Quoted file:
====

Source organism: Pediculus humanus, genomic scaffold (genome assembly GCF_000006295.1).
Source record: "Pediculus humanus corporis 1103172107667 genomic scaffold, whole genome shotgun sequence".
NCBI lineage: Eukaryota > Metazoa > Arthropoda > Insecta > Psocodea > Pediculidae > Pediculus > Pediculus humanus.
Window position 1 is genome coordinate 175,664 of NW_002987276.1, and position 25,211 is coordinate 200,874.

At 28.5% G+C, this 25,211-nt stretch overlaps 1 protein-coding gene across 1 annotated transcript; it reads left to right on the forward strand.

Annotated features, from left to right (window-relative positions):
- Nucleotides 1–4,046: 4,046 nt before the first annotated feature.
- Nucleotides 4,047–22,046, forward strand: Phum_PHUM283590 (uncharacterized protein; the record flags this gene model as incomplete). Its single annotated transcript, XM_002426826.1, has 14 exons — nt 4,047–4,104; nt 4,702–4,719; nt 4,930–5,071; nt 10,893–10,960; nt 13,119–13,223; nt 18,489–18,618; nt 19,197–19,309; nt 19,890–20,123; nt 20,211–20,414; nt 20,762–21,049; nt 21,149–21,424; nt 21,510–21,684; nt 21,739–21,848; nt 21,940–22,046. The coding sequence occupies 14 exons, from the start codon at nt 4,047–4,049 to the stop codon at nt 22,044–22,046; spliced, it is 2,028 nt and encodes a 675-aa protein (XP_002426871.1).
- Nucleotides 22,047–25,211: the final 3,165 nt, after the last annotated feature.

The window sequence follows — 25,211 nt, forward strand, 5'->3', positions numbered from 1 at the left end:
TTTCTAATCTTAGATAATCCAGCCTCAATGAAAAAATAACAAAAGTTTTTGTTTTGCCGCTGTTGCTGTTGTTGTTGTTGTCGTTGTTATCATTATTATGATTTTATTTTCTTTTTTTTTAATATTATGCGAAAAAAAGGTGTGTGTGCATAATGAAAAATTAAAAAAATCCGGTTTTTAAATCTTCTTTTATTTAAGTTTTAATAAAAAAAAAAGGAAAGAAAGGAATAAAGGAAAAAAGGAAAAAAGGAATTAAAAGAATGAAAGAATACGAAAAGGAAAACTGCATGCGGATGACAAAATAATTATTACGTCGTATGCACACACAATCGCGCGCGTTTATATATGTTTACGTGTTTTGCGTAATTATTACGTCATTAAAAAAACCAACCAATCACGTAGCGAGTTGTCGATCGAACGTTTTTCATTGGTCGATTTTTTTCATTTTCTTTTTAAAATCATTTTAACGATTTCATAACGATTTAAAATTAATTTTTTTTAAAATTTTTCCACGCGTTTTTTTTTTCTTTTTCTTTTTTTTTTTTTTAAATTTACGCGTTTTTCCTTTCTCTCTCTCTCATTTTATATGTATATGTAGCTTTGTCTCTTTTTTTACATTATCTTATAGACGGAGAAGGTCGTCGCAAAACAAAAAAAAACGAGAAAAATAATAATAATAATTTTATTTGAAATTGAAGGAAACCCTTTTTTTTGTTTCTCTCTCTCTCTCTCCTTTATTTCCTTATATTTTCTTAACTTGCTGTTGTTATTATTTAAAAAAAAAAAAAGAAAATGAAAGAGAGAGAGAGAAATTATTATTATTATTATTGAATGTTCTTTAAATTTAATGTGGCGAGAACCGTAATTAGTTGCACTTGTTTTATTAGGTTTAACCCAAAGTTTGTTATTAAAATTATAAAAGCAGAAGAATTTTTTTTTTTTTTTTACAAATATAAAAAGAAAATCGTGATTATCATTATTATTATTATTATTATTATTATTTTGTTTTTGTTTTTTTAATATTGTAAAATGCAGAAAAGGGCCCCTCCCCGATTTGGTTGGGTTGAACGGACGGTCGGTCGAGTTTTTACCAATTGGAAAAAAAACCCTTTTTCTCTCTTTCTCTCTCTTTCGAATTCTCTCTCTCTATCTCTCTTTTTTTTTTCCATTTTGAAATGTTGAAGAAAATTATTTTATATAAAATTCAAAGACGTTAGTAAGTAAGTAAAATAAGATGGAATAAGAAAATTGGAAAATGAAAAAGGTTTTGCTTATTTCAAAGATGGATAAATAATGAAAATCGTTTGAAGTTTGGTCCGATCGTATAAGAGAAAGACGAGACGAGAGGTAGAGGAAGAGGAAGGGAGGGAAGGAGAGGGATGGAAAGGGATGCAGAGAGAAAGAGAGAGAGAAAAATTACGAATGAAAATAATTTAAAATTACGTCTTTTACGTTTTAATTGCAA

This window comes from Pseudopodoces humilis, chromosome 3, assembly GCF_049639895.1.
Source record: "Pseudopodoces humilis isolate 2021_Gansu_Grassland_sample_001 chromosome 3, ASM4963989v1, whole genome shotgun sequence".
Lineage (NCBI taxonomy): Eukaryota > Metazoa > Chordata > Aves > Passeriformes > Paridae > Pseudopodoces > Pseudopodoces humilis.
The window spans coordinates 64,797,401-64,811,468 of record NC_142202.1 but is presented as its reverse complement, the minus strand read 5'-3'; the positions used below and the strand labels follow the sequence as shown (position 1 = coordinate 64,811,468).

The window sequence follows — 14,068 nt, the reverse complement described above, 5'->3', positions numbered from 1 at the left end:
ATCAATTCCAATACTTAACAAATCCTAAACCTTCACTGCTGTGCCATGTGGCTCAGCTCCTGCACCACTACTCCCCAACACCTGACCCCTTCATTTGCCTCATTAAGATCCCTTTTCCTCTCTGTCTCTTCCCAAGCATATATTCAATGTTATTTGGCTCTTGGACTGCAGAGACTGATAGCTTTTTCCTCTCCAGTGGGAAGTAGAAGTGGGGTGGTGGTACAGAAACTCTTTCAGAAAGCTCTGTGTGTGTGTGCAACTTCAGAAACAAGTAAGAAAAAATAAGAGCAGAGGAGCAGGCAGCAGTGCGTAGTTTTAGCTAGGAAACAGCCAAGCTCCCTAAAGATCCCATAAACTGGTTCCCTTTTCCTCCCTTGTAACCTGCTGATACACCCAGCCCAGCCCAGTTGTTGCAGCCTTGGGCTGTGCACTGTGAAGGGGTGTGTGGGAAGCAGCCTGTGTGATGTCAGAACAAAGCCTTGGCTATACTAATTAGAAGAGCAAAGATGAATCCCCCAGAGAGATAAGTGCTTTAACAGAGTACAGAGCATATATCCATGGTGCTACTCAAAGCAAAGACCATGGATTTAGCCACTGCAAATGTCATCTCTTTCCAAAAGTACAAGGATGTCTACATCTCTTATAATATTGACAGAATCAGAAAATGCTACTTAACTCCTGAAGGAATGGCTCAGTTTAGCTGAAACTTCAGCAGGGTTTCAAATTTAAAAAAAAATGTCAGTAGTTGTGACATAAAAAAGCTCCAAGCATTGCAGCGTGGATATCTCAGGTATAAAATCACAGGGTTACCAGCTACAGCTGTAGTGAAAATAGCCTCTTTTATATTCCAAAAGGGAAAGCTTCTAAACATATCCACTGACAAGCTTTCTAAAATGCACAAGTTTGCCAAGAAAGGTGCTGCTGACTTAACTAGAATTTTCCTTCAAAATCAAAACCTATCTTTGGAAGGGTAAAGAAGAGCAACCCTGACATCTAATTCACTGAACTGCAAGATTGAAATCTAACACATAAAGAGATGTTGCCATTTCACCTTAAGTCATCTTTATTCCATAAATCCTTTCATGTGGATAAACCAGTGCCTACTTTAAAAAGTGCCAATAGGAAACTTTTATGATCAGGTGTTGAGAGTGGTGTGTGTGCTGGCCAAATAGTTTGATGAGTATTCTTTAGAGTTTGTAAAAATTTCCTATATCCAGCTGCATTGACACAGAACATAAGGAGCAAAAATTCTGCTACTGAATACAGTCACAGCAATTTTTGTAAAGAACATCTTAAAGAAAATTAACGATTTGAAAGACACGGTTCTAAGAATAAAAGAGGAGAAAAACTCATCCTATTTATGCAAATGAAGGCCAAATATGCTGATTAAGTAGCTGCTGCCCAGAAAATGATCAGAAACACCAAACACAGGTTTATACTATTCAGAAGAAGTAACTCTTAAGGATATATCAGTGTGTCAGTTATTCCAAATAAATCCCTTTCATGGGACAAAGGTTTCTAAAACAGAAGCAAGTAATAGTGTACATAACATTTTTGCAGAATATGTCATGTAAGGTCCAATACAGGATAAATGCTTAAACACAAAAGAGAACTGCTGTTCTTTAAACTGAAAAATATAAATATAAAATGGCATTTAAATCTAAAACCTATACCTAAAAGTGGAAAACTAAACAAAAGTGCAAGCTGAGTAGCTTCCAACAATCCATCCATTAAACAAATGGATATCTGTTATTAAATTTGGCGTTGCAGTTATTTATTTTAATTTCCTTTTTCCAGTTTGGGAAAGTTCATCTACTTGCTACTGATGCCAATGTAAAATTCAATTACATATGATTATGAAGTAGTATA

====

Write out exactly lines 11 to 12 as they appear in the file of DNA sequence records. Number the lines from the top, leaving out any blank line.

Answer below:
TTTCTAATCTTAGATAATCCAGCCTCAATGAAAAAATAACAAAAGTTTTTGTTTTGCCGCTGTTGCTGTTGTTGTTGTTGTCGTTGTTATCATTATTATGATTTTATTTTCTTTTTTTTTAATATTATGCGAAAAAAAGGTGTGTGTGCATAATGAAAAATTAAAAAAATCCGGTTTTTAAATCTTCTTTTATTTAAGTTTTAATAAAAAAAAAAGGAAAGAAAGGAATAAAGGAAAAAAGGAAAAAAGGAATTAAAAGAATGAAAGAATACGAAAAGGAAAACTGCATGCGGATGACAAAATAATTATTACGTCGTATGCACACACAATCGCGCGCGTTTATATATGTTTACGTGTTTTGCGTAATTATTACGTCATTAAAAAAACCAACCAATCACGTAGCGAGTTGTCGATCGAACGTTTTTCATTGGTCGATTTTTTTCATTTTCTTTTTAAAATCATTTTAACGATTTCATAACGATTTAAAATTAATTTTTTTTAAAATTTTTCCACGCGTTTTTTTTTTCTTTTTCTTTTTTTTTTTTTTAAATTTACGCGTTTTTCCTTTCTCTCTCTCTCATTTTATATGTATATGTAGCTTTGTCTCTTTTTTTACATTATCTTATAGACGGAGAAGGTCGTCGCAAAACAAAAAAAAACGAGAAAAATAATAATAATAATTTTATTTGAAATTGAAGGAAACCCTTTTTTTTGTTTCTCTCTCTCTCTCTCCTTTATTTCCTTATATTTTCTTAACTTGCTGTTGTTATTATTTAAAAAAAAAAAAAGAAAATGAAAGAGAGAGAGAGAAATTATTATTATTATTATTGAATGTTCTTTAAATTTAATGTGGCGAGAACCGTAATTAGTTGCACTTGTTTTATTAGGTTTAACCCAAAGTTTGTTATTAAAATTATAAAAGCAGAAGAATTTTTTTTTTTTTTTTACAAATATAAAAAGAAAATCGTGATTATCATTATTATTATTATTATTATTATTATTTTGTTTTTGTTTTTTTAATATTGTAAAATGCAGAAAAGGGCCCCTCCCCGATTTGGTTGGGTTGAACGGACGGTCGGTCGAGTTTTTACCAATTGGAAAAAAAACCCTTTTTCTCTCTTTCTCTCTCTTTCGAATTCTCTCTCTCTATCTCTCTTTTTTTTTTCCATTTTGAAATGTTGAAGAAAATTATTTTATATAAAATTCAAAGACGTTAGTAAGTAAGTAAAATAAGATGGAATAAGAAAATTGGAAAATGAAAAAGGTTTTGCTTATTTCAAAGATGGATAAATAATGAAAATCGTTTGAAGTTTGGTCCGATCGTATAAGAGAAAGACGAGACGAGAGGTAGAGGAAGAGGAAGGGAGGGAAGGAGAGGGATGGAAAGGGATGCAGAGAGAAAGAGAGAGAGAAAAATTACGAATGAAAATAATTTAAAATTACGTCTTTTACGTTTTAATTGCAA

This window comes from Pseudopodoces humilis, chromosome 3, assembly GCF_049639895.1.